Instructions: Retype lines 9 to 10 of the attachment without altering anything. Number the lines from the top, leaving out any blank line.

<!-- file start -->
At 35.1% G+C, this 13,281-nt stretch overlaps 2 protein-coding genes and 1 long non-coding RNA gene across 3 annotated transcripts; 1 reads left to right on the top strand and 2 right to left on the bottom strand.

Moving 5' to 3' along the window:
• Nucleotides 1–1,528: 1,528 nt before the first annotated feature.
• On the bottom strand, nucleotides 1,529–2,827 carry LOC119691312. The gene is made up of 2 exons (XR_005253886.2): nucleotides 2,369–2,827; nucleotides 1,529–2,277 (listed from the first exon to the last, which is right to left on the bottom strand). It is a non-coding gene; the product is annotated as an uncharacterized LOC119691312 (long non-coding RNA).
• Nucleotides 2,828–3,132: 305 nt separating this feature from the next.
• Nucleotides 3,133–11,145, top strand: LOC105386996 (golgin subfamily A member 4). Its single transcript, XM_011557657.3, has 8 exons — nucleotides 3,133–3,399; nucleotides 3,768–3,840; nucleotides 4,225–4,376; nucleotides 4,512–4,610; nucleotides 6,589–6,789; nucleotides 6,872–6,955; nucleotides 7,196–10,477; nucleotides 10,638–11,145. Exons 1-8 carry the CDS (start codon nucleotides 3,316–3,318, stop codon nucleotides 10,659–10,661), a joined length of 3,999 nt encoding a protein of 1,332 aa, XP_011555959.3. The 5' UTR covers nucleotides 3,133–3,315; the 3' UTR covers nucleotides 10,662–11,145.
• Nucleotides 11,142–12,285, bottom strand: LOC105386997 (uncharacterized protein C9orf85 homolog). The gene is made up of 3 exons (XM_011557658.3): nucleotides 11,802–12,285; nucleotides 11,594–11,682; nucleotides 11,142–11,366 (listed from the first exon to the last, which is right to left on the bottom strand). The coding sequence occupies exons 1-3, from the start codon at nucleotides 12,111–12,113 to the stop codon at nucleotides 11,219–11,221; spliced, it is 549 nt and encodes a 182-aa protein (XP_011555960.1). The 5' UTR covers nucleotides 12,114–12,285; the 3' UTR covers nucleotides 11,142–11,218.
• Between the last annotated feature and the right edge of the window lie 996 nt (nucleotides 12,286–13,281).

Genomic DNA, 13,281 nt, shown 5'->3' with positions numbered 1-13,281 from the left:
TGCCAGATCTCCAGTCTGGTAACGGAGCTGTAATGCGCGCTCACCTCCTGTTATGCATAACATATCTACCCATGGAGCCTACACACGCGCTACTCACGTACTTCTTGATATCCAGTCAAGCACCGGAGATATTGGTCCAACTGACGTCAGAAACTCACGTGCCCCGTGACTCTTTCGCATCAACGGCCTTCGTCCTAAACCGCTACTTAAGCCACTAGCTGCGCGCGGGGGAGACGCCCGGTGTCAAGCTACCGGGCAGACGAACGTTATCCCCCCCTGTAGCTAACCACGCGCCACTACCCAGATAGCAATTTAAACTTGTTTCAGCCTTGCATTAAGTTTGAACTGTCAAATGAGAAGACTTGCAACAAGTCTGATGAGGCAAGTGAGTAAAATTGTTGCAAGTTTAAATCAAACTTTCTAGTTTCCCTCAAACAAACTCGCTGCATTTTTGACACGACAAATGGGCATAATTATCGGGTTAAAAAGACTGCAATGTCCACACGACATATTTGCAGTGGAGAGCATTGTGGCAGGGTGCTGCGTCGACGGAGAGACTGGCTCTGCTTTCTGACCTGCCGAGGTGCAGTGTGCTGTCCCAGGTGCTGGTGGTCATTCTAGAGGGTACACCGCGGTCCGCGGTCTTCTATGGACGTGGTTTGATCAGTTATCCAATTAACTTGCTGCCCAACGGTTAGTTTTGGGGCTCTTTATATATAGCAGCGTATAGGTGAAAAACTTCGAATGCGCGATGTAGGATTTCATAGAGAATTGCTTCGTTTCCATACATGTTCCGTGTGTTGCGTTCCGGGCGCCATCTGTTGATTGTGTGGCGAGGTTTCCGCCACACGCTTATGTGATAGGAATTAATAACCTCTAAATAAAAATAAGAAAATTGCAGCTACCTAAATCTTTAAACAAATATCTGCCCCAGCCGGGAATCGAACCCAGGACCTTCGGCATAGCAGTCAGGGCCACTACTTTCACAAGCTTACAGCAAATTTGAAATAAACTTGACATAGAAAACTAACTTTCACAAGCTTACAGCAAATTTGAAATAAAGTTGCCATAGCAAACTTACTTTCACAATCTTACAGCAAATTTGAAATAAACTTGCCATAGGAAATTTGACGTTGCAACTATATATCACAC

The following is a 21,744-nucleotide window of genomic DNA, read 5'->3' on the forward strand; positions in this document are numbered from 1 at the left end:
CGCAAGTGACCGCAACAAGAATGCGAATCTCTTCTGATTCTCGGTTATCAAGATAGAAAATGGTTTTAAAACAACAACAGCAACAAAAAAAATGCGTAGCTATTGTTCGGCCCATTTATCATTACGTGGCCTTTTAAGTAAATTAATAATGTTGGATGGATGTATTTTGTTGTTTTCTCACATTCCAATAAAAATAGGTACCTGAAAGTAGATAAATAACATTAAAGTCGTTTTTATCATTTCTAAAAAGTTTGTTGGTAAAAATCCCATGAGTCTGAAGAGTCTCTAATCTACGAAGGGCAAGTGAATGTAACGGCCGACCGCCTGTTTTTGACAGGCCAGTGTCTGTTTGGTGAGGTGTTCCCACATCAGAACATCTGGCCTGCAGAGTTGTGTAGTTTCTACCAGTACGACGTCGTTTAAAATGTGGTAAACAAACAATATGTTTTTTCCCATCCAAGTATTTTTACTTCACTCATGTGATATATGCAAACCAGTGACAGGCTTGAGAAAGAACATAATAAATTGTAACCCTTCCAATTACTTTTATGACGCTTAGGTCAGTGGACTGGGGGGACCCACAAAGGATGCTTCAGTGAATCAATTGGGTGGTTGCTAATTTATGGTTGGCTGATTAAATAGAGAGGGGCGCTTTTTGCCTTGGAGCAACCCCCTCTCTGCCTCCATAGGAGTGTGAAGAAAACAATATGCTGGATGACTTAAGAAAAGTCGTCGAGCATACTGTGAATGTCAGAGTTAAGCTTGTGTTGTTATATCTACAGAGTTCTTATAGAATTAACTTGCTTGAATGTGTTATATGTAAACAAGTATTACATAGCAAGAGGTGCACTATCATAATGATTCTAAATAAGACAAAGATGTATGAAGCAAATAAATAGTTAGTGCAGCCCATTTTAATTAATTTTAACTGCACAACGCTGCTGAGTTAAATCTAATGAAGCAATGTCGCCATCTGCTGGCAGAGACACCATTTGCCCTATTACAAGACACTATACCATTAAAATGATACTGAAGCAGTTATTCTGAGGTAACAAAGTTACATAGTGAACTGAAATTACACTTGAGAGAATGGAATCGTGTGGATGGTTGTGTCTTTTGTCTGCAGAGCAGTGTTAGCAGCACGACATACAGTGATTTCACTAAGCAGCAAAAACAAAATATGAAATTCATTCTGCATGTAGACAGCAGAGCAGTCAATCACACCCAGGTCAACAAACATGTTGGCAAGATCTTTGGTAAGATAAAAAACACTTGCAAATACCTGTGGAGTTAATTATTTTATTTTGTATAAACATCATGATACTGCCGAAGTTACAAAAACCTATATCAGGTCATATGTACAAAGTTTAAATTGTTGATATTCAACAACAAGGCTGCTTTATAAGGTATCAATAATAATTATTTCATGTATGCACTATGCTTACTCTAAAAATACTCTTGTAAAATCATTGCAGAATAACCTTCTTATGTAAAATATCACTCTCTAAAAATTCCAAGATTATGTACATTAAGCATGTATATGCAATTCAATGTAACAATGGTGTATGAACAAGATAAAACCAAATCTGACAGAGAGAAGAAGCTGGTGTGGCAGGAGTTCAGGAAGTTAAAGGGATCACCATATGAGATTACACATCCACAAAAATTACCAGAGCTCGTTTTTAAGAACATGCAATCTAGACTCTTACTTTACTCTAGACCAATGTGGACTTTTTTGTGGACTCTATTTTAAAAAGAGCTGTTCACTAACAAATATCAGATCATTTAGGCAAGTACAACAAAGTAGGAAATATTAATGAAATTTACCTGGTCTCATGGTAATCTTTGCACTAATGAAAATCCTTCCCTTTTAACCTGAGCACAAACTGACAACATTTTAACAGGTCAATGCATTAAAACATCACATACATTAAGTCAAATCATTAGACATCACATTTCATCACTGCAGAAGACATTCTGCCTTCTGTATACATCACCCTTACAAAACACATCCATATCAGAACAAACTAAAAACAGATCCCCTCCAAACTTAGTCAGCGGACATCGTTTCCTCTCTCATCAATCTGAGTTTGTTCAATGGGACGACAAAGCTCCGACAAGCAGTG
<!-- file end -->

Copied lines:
Genomic DNA, 13,281 nt, shown 5'->3' with positions numbered 1-13,281 from the left:
TGCCAGATCTCCAGTCTGGTAACGGAGCTGTAATGCGCGCTCACCTCCTGTTATGCATAACATATCTACCCATGGAGCCTACACACGCGCTACTCACGTACTTCTTGATATCCAGTCAAGCACCGGAGATATTGGTCCAACTGACGTCAGAAACTCACGTGCCCCGTGACTCTTTCGCATCAACGGCCTTCGTCCTAAACCGCTACTTAAGCCACTAGCTGCGCGCGGGGGAGACGCCCGGTGTCAAGCTACCGGGCAGACGAACGTTATCCCCCCCTGTAGCTAACCACGCGCCACTACCCAGATAGCAATTTAAACTTGTTTCAGCCTTGCATTAAGTTTGAACTGTCAAATGAGAAGACTTGCAACAAGTCTGATGAGGCAAGTGAGTAAAATTGTTGCAAGTTTAAATCAAACTTTCTAGTTTCCCTCAAACAAACTCGCTGCATTTTTGACACGACAAATGGGCATAATTATCGGGTTAAAAAGACTGCAATGTCCACACGACATATTTGCAGTGGAGAGCATTGTGGCAGGGTGCTGCGTCGACGGAGAGACTGGCTCTGCTTTCTGACCTGCCGAGGTGCAGTGTGCTGTCCCAGGTGCTGGTGGTCATTCTAGAGGGTACACCGCGGTCCGCGGTCTTCTATGGACGTGGTTTGATCAGTTATCCAATTAACTTGCTGCCCAACGGTTAGTTTTGGGGCTCTTTATATATAGCAGCGTATAGGTGAAAAACTTCGAATGCGCGATGTAGGATTTCATAGAGAATTGCTTCGTTTCCATACATGTTCCGTGTGTTGCGTTCCGGGCGCCATCTGTTGATTGTGTGGCGAGGTTTCCGCCACACGCTTATGTGATAGGAATTAATAACCTCTAAATAAAAATAAGAAAATTGCAGCTACCTAAATCTTTAAACAAATATCTGCCCCAGCCGGGAATCGAACCCAGGACCTTCGGCATAGCAGTCAGGGCCACTACTTTCACAAGCTTACAGCAAATTTGAAATAAACTTGACATAGAAAACTAACTTTCACAAGCTTACAGCAAATTTGAAATAAAGTTGCCATAGCAAACTTACTTTCACAATCTTACAGCAAATTTGAAATAAACTTGCCATAGGAAATTTGACGTTGCAACTATATATCACAC